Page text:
In Philadelphia, city officials ignored warnings from infectious disease experts that the flu was already spreading in the community. The city instead moved forward with a massive parade that gathered hundreds of thousands of people together, Harris said.

"Within 48, 72 hours, thousands of people around the Philadelphia region started to die," Harris said. Ultimately, about 16,000 people from the city died in six months.

In St. Louis, meanwhile, city officials quickly implemented social isolation strategies. The government closed schools, limited travel and encouraged personal hygiene and social distancing. As a result, the city saw just 2,000 deaths — one-eighth of the casualties in Philadelphia.

The city, now known for its towering Gateway Arch, had successfully flattened the curve. 

Originally published on Live Science.

  • xingtukker
    Sweden decided on March 12 to flatten the curve by testing only healthcare workers and risk groups. Curve shows no cases or deaths outside these two groups and lies below the system capacity. This is a new method that protect elderly and let young fight virus on their own without healthcare support. Ofcourse even the young ones with infection can call helpline an hour before dying to tell them the curve is flattened. Norway adapted the same strategy on March 13. It all started with UK PM talk on the herd immunity and flattening the curve. Politicians gamble to agree on strategies that show less numbers.
    Reply
  • SaltyTubers
    Sooo, I have a question. I get that distancing ourselves will slow the spread, but it will not cure the virus.

    What happens AFTER the distancing and curve-flattening? Won't it just take one sick person to then infect all those that did not recover from the virus previously? Are we assuming that a vaccine would be available by then?
    Reply
  • Doogie
    From what I understand, one of the big problems with viruses like this one is not that everyone will get it, but that everyone gets it at nearly the same time. Hospitals can only treat so many people at once, and if they're short on resources (like ventilators), they need to start making decisions about who should get treatment. That seems to be what's happening in Italy right now.

    Flattening the curve basically spreads the pandemic out over a longer time so that the healthcare system doesn't get flooded.
    Reply
  • Trevor Scanlan
    Flattening this curve and closing the schools were helpful due to the sum of about 300 kids just in the highschool alone and the fact that they would be around there family and their parents were around other co workers this was a recipe for disaster so by social distancing and other practices to quarantine was helpful and healthy.
    Reply
  • DJ Wordsmith
    Flattening the curve will work as the basic premise is simply to slow the spread so the number of people needing hospital care remains below that countries ability to provide it. There are enough resources for us all to be hospitalized once in our lives, but there isn't enough for us to all do it today.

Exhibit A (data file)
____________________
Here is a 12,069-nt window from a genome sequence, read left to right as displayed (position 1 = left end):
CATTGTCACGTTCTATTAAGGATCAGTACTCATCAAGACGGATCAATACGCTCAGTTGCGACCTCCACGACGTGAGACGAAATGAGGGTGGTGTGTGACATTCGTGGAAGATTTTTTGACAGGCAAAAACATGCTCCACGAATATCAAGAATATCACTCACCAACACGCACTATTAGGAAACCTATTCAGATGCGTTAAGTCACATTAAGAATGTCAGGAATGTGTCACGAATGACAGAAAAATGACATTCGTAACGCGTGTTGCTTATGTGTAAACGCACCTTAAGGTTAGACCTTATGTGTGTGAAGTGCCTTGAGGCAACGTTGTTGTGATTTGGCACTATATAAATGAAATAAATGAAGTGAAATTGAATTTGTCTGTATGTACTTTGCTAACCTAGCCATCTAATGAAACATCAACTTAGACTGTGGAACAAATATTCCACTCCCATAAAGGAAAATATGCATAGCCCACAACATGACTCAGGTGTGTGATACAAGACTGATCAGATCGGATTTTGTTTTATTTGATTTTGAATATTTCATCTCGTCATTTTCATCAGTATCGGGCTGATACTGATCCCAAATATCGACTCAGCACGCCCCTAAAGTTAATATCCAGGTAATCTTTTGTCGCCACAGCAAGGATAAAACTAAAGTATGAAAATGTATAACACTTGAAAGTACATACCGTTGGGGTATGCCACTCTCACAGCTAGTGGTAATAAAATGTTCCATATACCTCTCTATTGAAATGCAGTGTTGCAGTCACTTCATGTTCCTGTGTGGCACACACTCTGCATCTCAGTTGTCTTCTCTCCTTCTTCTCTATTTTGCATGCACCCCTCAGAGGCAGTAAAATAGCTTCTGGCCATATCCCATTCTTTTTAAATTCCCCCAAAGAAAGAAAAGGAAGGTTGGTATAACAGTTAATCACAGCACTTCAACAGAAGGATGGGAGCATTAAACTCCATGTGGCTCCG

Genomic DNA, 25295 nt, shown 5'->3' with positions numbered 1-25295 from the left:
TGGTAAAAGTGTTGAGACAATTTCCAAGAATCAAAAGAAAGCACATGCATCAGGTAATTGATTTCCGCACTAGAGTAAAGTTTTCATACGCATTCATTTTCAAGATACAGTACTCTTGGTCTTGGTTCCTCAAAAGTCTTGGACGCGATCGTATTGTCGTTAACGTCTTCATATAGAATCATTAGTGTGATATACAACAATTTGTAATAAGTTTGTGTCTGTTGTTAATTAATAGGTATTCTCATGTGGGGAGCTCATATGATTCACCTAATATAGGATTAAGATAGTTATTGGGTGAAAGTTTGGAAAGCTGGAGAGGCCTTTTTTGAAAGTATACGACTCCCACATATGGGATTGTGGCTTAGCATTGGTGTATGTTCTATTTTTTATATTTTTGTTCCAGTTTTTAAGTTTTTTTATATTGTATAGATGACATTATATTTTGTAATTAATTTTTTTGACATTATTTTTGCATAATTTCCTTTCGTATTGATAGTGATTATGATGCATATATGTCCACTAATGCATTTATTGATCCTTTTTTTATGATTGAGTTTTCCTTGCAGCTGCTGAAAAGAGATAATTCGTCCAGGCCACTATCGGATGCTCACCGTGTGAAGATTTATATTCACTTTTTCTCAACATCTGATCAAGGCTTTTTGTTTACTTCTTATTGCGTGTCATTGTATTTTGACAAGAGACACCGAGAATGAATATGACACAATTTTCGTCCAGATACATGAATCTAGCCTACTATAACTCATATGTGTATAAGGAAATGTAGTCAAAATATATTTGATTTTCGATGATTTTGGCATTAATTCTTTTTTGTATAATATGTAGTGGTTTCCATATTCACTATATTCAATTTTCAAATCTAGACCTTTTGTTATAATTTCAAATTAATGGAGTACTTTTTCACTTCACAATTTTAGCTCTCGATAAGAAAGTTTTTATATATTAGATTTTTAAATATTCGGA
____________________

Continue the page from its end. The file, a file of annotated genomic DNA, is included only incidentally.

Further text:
But how to get people to socially distance so we actually flatten the curve. It's social programming, we need news articles, facebook memes, chats with friends, etc. Because that's what it'll take to completely change our habits in time to actually take effect.

    One more tool in the arsenal is to broadcast the message with shirts, bags, phone cases etc. to remind people. These products all saw "If you can read this you're getting to close" and have a stylized graphic of flattening the curve to help remind us all. Every bit helps. Stay safe! www.flattenthecurvenow.com
    Reply
  • LEON NITRAM
    admin said:
    Why slowing the rate of infection, or 'flattening the curve,' is so important to reducing the incredible damage of coronavirus.

    Coronavirus: What is 'flattening the curve,' and will it work? : Read more
    FLATTENING THE CURVE OR I COULD SAY SLOW THE SPREAD OF C-19 UNTILL WE GET SOME SOCIAL MODEL ORGANIZED AND CHEMICALS THAT WILL SLOW IT DOWN SO WE CAN GET A VACCINE IN PRODUCTION WHICH WILL TAKE UP TO A YEAR, BUT WE HAD THE Black Death AND FOUND OUT IT SPREAD MAINLY THROUGH THE RAT INFESTED SURERS IN EUROPE AND THROUGH THE DEAD BODIES BUT THEY STARTED TO CLEAN THEMSELVES AND CLEAR OUT THE RATS AND BURN THE BODIES IE THEY FLATTENED THE CURB AND WHERE ABLE TO CLEAR THE Black Death OUT AND LIFE WENT ON BUT AFTER THESE THINGS EVEN CORONAVIRUS LIFE WILL BE A SMALL BIT DIFFERENT IT MIGHT EVEN MAKE US MORE AWARE OF OUR NEIGHBOR THAT CANT BE BAD.
    Reply
  • Thomas
    This reminds me of "The Blob" (one of Steve McQueen's first films.), except that this "Blob" is all but invisible, and the whole nation is waiting for it to show up. It seems like with the current data available, this may end by the end of Summer 2020. I guess we will all find out!
    Reply
  • timtak
    There is research on curve flattening in the 1918 pandemic that which found that social distancing did flatten the curve, but total deaths were reduced by only (?) about 20%.
    https://www.pnas.org/content/pnas/104/18/7582.full.pdfI am not connected with medicine.
    Reply
  • MnM
    admin said:
    Why slowing the rate of infection, or 'flattening the curve,' is so important to reducing the incredible damage of coronavirus.

    Coronavirus: What is 'flattening the curve,' and will it work? : Read more
    Reply
  • MnM
    We need a complete curve to get the best answer. the curve should include the total number of tests that are given. Hence answer this question first and include it in the curve: How many people have tested negative for coronavirus in the united states?
    Reply